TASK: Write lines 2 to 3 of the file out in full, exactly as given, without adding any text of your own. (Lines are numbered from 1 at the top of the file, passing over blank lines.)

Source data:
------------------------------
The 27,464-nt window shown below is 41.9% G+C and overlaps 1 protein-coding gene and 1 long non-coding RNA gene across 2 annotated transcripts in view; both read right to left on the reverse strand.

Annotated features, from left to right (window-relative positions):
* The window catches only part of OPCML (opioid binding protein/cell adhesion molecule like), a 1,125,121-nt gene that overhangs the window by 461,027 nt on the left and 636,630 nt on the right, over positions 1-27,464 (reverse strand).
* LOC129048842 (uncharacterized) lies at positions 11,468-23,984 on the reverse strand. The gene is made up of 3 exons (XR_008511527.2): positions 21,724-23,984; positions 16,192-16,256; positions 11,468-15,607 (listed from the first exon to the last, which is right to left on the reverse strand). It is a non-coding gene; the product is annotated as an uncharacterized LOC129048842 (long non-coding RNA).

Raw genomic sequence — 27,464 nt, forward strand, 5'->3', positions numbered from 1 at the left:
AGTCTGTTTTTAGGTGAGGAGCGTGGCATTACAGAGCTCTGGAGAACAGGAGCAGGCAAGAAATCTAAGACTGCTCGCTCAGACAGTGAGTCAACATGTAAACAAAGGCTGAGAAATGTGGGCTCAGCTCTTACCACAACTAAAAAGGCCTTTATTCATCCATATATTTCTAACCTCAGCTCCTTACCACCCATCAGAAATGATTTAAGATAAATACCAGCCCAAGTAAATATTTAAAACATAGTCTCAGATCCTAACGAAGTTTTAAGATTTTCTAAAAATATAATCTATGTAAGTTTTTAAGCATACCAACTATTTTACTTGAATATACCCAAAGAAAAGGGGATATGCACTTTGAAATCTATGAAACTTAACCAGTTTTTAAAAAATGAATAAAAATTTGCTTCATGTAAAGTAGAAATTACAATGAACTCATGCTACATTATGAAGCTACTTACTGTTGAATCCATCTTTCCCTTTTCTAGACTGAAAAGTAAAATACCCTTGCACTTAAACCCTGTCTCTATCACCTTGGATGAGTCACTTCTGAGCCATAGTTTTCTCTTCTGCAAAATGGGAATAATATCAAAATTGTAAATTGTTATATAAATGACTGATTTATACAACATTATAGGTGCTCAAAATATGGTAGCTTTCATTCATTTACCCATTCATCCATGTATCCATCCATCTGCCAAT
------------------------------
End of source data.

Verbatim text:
Annotated features, from left to right (window-relative positions):
* The window catches only part of OPCML (opioid binding protein/cell adhesion molecule like), a 1,125,121-nt gene that overhangs the window by 461,027 nt on the left and 636,630 nt on the right, over positions 1-27,464 (reverse strand).